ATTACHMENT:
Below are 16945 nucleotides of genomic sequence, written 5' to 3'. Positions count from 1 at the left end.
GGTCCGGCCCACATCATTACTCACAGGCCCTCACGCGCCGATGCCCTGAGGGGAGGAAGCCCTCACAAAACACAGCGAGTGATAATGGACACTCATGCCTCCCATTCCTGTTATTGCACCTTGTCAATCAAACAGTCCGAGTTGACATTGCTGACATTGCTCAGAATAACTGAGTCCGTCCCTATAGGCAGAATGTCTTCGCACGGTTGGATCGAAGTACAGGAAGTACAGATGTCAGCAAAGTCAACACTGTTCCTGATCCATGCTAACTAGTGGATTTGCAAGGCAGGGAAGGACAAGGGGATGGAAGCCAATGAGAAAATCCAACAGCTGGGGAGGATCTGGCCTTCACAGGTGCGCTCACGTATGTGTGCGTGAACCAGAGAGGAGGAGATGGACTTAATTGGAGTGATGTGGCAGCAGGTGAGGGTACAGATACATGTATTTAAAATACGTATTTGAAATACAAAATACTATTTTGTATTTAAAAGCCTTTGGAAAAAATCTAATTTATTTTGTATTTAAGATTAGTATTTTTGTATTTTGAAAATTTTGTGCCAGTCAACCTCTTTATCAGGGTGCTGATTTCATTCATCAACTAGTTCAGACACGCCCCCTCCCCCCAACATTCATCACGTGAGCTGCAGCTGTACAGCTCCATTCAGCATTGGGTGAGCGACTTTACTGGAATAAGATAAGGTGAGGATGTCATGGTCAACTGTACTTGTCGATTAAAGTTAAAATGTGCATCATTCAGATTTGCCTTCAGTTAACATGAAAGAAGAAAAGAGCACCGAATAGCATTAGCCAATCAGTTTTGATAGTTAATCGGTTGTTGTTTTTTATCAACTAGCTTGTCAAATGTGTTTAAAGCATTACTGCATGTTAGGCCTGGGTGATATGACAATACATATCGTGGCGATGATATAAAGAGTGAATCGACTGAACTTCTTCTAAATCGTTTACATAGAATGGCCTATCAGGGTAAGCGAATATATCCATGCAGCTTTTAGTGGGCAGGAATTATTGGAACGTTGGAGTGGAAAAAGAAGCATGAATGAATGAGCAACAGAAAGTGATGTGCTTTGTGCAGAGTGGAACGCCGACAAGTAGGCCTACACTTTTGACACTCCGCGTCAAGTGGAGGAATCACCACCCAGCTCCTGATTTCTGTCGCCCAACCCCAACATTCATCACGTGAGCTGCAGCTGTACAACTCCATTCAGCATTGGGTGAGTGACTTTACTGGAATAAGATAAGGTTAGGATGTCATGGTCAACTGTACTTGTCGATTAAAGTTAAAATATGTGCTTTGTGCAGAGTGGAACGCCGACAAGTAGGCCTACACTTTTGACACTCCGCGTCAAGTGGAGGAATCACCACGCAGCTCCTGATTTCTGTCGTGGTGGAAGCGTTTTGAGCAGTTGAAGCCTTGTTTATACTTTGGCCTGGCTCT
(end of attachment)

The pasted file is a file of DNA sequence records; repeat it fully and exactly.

Below are 16945 nucleotides of genomic sequence, written 5' to 3'. Positions count from 1 at the left end.
GGTCCGGCCCACATCATTACTCACAGGCCCTCACGCGCCGATGCCCTGAGGGGAGGAAGCCCTCACAAAACACAGCGAGTGATAATGGACACTCATGCCTCCCATTCCTGTTATTGCACCTTGTCAATCAAACAGTCCGAGTTGACATTGCTGACATTGCTCAGAATAACTGAGTCCGTCCCTATAGGCAGAATGTCTTCGCACGGTTGGATCGAAGTACAGGAAGTACAGATGTCAGCAAAGTCAACACTGTTCCTGATCCATGCTAACTAGTGGATTTGCAAGGCAGGGAAGGACAAGGGGATGGAAGCCAATGAGAAAATCCAACAGCTGGGGAGGATCTGGCCTTCACAGGTGCGCTCACGTATGTGTGCGTGAACCAGAGAGGAGGAGATGGACTTAATTGGAGTGATGTGGCAGCAGGTGAGGGTACAGATACATGTATTTAAAATACGTATTTGAAATACAAAATACTATTTTGTATTTAAAAGCCTTTGGAAAAAATCTAATTTATTTTGTATTTAAGATTAGTATTTTTGTATTTTGAAAATTTTGTGCCAGTCAACCTCTTTATCAGGGTGCTGATTTCATTCATCAACTAGTTCAGACACGCCCCCTCCCCCCAACATTCATCACGTGAGCTGCAGCTGTACAGCTCCATTCAGCATTGGGTGAGCGACTTTACTGGAATAAGATAAGGTGAGGATGTCATGGTCAACTGTACTTGTCGATTAAAGTTAAAATGTGCATCATTCAGATTTGCCTTCAGTTAACATGAAAGAAGAAAAGAGCACCGAATAGCATTAGCCAATCAGTTTTGATAGTTAATCGGTTGTTGTTTTTTATCAACTAGCTTGTCAAATGTGTTTAAAGCATTACTGCATGTTAGGCCTGGGTGATATGACAATACATATCGTGGCGATGATATAAAGAGTGAATCGACTGAACTTCTTCTAAATCGTTTACATAGAATGGCCTATCAGGGTAAGCGAATATATCCATGCAGCTTTTAGTGGGCAGGAATTATTGGAACGTTGGAGTGGAAAAAGAAGCATGAATGAATGAGCAACAGAAAGTGATGTGCTTTGTGCAGAGTGGAACGCCGACAAGTAGGCCTACACTTTTGACACTCCGCGTCAAGTGGAGGAATCACCACCCAGCTCCTGATTTCTGTCGCCCAACCCCAACATTCATCACGTGAGCTGCAGCTGTACAACTCCATTCAGCATTGGGTGAGTGACTTTACTGGAATAAGATAAGGTTAGGATGTCATGGTCAACTGTACTTGTCGATTAAAGTTAAAATATGTGCTTTGTGCAGAGTGGAACGCCGACAAGTAGGCCTACACTTTTGACACTCCGCGTCAAGTGGAGGAATCACCACGCAGCTCCTGATTTCTGTCGTGGTGGAAGCGTTTTGAGCAGTTGAAGCCTTGTTTATACTTTGGCCTGGCTCT